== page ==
Welcome to Pieter Kat's official LionAid blog. Here you can follow Pieter's opinions, thoughts, insights and ideas on saving lions.
Looking at the official CITES trade website, it appears that South African captive breeders have been very active in the international trade in cheetahs. Not content by only exporting tigers, white lions and selling canned lion hunts and lion bones, it seems cheetahs are also involved in their lucrative formula.
From 2000 to 2010, South Africa exported 762 live cheetahs. That is seven hundred and sixty two.
Where did all those cheetahs go? To all the usual suspects involved in wildlife trade… plus one more.
The numbers show that 115 cheetahs went to the well-known wildlife trafficking hub – the United Arab Emirates. The same number of 115 were sent to China. Then 23 went to Thailand, and last year 4 went to Vietnam. Oh, and 82 went to Japan?
Cheetahs are listed on CITES Appendix 1, the highest listing possible. Trade is therefore highly restricted, but captive bred animals fall into a lower category. Nevertheless, all cheetah exports are recorded by CITES. Namibia and Zimbabwe are allowed by CITES to export wild cheetah hunting trophies under a strict quota system. The European Union allows imports of such cheetah trophies – most go to Austria and Germany – but the United States has banned any such imports. Captive bred cheetah trophies from South Africa add up to 60 from 2000 – 2011, and interestingly 11 of those went to China.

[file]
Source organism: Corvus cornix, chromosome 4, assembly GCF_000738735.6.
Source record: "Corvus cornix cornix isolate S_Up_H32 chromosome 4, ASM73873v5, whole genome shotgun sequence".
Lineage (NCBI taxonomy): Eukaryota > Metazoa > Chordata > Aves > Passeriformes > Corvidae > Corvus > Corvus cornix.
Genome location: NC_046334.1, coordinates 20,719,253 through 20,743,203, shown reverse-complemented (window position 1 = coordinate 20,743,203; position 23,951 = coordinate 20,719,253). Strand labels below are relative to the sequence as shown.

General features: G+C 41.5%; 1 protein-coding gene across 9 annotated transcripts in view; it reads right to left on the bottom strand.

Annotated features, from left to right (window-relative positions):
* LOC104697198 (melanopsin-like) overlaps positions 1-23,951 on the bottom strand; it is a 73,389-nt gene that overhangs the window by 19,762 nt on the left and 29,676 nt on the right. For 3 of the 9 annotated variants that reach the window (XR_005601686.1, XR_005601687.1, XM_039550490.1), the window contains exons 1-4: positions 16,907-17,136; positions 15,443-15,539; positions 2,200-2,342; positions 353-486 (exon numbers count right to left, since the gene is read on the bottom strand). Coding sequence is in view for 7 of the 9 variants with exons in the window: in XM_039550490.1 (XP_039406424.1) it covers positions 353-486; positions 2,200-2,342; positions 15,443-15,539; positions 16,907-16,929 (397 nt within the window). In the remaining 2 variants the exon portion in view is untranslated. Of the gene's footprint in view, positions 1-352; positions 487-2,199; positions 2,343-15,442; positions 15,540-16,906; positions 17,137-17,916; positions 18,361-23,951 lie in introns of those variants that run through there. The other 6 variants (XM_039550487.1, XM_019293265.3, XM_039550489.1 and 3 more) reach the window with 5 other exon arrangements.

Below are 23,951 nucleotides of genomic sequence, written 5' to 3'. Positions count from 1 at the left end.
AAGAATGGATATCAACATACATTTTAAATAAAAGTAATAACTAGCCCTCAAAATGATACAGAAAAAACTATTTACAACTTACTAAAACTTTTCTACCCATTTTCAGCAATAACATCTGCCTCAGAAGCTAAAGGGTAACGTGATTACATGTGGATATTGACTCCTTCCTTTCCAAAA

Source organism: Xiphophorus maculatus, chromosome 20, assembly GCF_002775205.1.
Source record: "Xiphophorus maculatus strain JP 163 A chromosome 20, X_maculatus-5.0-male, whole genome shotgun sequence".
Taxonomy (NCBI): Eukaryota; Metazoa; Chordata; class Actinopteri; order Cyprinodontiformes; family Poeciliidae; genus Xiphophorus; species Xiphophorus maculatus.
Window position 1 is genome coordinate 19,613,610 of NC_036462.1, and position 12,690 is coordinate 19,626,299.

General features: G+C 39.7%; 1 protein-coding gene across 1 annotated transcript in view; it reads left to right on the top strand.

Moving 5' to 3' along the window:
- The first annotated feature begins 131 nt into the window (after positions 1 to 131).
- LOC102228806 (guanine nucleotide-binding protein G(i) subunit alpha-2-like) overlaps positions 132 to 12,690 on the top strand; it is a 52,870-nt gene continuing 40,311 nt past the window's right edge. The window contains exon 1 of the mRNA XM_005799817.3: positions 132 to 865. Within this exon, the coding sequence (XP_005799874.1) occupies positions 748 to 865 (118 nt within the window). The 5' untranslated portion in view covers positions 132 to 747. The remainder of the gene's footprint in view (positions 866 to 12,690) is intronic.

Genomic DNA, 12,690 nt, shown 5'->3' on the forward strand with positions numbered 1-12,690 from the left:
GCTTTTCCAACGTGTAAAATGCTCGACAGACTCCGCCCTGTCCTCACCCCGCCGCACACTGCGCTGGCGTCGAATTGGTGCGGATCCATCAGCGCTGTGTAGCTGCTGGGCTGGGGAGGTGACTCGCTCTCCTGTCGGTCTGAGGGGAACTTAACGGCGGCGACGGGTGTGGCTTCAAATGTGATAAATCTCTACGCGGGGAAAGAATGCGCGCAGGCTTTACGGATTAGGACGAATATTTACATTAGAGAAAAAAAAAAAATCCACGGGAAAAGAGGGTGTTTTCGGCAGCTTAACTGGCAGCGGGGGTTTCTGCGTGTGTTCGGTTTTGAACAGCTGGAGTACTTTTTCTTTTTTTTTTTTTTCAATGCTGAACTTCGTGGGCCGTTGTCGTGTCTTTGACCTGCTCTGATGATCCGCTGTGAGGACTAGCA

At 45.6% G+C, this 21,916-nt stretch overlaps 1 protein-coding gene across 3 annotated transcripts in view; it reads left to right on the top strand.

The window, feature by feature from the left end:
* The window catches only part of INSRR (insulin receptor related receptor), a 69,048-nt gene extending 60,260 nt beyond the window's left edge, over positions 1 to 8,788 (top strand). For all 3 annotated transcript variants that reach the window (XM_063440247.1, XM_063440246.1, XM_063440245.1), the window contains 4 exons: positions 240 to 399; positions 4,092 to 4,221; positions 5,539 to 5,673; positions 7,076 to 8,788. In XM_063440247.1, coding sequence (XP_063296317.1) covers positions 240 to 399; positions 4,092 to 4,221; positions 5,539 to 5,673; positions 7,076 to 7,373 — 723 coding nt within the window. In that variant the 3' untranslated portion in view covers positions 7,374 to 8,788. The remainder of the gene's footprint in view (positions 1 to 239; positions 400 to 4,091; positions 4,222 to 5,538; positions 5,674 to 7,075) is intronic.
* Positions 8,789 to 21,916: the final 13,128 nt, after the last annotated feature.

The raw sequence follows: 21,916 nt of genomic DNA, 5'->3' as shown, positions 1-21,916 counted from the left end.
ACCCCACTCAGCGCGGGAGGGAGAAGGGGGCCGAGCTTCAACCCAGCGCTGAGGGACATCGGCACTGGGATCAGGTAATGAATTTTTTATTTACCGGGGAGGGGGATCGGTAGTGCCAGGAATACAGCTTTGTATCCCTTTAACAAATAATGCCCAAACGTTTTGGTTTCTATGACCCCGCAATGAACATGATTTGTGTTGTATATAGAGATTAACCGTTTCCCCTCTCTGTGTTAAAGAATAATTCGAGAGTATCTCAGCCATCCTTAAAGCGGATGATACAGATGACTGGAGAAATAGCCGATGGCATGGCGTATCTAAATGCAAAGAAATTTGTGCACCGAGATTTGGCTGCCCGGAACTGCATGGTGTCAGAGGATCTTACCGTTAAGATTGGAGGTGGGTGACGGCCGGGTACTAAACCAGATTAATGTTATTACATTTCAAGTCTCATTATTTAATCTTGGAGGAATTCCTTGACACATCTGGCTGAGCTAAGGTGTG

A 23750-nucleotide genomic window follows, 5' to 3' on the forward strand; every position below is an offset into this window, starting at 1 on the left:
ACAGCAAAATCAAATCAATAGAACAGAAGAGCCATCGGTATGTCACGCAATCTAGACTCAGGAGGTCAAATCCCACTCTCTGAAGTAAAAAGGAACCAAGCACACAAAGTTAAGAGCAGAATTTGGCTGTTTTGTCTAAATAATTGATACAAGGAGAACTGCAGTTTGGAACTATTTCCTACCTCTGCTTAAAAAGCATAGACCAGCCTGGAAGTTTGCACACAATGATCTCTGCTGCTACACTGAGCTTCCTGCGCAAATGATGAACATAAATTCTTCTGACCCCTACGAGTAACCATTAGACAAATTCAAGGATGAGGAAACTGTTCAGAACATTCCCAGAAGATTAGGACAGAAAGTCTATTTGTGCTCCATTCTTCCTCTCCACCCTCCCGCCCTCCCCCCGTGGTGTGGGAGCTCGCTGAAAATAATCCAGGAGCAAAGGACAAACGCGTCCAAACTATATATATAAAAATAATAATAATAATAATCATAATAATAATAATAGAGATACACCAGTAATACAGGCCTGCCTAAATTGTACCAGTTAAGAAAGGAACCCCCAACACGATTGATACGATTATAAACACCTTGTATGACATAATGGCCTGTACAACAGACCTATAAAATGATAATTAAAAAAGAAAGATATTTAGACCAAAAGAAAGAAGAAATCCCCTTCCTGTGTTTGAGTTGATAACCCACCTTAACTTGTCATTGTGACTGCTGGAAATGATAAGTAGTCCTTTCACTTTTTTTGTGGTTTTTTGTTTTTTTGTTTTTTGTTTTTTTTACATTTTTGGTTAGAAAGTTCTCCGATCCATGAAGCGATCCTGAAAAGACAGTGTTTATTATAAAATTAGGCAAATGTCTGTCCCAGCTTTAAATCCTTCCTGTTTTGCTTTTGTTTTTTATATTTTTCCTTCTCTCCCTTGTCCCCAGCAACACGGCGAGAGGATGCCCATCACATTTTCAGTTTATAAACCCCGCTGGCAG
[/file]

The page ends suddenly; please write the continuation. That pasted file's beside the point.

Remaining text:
Once again, South Africa is feeding very shady markets with large cat exports. Since these are all privately owned animals, it is all legal – but – the supply stimulates the market. We are convinced that many of those cheetahs sent to the United Arab Emirates, China, Thailand, and Vietnam are involved in some sort of Traditional Asian Medicine transactions, as that is where the ultimate profits accumulate. Cheetah bone wine?
At the end of the day, we are LionAid, and will focus our major effort to reverse the great decline in lions. It seems now that the legal and the lucrative trade of large cat species is closely interlinked and interwoven with illegal trade, so all of us involved in large cat conservation need to pay close attention and work together. The cynical captive large cat captive breeding trade in South Africa doubtless affects the survival of their wild relatives.
Picture credit: http://binged.it/OoscYt